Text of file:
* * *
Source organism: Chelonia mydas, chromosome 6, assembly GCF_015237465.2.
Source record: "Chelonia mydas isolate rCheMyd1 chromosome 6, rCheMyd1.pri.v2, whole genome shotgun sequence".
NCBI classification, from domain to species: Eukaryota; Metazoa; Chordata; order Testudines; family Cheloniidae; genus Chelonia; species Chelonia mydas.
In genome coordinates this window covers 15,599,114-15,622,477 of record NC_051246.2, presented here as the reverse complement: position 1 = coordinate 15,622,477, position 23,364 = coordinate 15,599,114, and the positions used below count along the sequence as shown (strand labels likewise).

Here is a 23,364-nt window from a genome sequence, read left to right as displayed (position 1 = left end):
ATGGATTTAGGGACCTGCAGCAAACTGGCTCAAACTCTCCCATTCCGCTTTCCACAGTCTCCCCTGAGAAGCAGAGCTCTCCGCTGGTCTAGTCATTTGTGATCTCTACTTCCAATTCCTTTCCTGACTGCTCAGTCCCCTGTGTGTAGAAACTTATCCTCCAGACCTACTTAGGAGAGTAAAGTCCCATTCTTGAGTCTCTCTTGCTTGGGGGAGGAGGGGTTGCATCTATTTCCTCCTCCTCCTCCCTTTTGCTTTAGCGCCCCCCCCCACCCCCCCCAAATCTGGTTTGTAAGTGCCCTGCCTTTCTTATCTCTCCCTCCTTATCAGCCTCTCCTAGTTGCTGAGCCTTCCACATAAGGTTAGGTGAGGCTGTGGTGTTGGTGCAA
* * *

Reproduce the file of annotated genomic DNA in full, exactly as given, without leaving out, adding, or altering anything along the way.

Source organism: Chelonia mydas, chromosome 6, assembly GCF_015237465.2.
Source record: "Chelonia mydas isolate rCheMyd1 chromosome 6, rCheMyd1.pri.v2, whole genome shotgun sequence".
NCBI classification, from domain to species: Eukaryota; Metazoa; Chordata; order Testudines; family Cheloniidae; genus Chelonia; species Chelonia mydas.
In genome coordinates this window covers 15,599,114-15,622,477 of record NC_051246.2, presented here as the reverse complement: position 1 = coordinate 15,622,477, position 23,364 = coordinate 15,599,114, and the positions used below count along the sequence as shown (strand labels likewise).

Here is a 23,364-nt window from a genome sequence, read left to right as displayed (position 1 = left end):
ATGGATTTAGGGACCTGCAGCAAACTGGCTCAAACTCTCCCATTCCGCTTTCCACAGTCTCCCCTGAGAAGCAGAGCTCTCCGCTGGTCTAGTCATTTGTGATCTCTACTTCCAATTCCTTTCCTGACTGCTCAGTCCCCTGTGTGTAGAAACTTATCCTCCAGACCTACTTAGGAGAGTAAAGTCCCATTCTTGAGTCTCTCTTGCTTGGGGGAGGAGGGGTTGCATCTATTTCCTCCTCCTCCTCCCTTTTGCTTTAGCGCCCCCCCCCACCCCCCCCAAATCTGGTTTGTAAGTGCCCTGCCTTTCTTATCTCTCCCTCCTTATCAGCCTCTCCTAGTTGCTGAGCCTTCCACATAAGGTTAGGTGAGGCTGTGGTGTTGGTGCAA